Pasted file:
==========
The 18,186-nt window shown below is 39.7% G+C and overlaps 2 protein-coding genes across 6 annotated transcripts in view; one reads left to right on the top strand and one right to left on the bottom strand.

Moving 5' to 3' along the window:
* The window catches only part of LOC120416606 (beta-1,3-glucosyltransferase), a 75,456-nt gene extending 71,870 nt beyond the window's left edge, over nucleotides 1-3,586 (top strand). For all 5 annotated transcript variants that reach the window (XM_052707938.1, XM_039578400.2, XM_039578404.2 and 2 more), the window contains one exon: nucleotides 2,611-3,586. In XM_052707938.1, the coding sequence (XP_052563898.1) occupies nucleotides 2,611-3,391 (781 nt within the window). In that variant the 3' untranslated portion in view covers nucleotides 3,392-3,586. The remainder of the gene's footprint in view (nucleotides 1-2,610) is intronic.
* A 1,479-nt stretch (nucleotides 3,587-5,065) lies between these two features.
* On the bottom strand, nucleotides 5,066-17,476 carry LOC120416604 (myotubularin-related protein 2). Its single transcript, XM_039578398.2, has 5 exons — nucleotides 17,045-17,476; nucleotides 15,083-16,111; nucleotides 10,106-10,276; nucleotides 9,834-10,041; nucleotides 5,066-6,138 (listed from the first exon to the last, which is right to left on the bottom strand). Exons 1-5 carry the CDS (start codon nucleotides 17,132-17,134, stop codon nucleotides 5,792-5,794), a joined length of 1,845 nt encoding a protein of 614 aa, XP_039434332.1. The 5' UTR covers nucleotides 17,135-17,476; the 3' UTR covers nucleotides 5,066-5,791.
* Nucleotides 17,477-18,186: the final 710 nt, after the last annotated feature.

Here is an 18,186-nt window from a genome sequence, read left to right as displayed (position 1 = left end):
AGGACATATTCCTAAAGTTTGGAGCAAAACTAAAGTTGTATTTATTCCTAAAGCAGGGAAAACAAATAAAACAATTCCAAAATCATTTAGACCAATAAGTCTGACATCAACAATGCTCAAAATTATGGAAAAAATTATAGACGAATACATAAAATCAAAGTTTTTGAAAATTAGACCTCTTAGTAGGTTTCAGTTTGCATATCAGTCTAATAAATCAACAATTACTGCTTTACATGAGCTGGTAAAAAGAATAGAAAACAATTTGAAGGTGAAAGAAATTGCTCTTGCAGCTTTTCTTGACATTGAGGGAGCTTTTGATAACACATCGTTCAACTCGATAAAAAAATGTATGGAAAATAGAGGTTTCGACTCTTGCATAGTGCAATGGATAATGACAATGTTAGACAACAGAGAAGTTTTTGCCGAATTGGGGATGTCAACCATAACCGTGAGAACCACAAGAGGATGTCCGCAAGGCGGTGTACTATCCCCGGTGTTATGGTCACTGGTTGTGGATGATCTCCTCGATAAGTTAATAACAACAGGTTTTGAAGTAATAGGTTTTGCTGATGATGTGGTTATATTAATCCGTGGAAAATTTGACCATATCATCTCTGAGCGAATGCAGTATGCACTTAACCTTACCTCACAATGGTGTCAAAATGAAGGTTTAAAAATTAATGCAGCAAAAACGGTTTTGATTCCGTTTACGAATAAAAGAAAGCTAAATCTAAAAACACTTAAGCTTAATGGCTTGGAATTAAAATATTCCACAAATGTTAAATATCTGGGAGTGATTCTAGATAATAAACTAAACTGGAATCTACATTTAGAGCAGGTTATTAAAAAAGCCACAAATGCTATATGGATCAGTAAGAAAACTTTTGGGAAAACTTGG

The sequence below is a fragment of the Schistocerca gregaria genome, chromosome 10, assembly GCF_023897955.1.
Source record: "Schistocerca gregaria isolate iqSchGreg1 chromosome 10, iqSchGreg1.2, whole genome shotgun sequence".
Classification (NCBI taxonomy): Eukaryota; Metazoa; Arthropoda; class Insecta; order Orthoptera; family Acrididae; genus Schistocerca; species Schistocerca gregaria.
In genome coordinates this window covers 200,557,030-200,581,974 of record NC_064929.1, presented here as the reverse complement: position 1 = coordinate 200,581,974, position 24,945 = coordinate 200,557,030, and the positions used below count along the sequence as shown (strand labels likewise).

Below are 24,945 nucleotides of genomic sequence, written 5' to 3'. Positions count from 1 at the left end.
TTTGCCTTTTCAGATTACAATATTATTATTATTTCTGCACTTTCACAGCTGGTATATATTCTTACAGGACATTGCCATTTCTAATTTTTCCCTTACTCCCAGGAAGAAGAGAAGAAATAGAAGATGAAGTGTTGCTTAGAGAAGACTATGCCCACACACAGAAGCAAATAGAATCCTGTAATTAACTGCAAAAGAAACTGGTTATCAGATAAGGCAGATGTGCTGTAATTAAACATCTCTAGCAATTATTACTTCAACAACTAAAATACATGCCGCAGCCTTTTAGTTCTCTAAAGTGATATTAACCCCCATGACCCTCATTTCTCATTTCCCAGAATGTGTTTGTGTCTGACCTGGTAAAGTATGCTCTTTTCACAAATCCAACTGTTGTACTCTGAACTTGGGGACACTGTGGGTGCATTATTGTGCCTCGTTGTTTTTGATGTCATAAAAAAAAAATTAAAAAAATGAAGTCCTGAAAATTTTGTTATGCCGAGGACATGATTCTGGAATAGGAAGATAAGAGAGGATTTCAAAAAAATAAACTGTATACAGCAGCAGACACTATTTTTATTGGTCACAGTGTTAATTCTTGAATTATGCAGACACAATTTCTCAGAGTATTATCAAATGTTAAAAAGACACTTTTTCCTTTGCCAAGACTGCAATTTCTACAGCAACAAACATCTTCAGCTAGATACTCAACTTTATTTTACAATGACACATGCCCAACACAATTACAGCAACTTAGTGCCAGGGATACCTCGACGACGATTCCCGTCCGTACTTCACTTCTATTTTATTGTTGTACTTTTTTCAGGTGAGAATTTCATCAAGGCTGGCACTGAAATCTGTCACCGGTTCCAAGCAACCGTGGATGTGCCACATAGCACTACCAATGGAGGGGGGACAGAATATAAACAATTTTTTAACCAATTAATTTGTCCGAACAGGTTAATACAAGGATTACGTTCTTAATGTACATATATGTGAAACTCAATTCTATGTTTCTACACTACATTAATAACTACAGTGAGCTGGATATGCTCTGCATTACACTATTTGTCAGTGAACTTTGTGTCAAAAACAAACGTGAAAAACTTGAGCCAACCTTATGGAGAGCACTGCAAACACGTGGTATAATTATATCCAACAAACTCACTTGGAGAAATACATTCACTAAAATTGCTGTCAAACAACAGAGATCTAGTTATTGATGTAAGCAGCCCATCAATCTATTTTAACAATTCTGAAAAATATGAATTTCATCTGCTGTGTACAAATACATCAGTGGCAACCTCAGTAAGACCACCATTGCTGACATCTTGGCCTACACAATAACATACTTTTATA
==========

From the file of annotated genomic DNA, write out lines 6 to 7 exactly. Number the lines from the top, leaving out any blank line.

* Nucleotides 17,477-18,186: the final 710 nt, after the last annotated feature.

Here is an 18,186-nt window from a genome sequence, read left to right as displayed (position 1 = left end):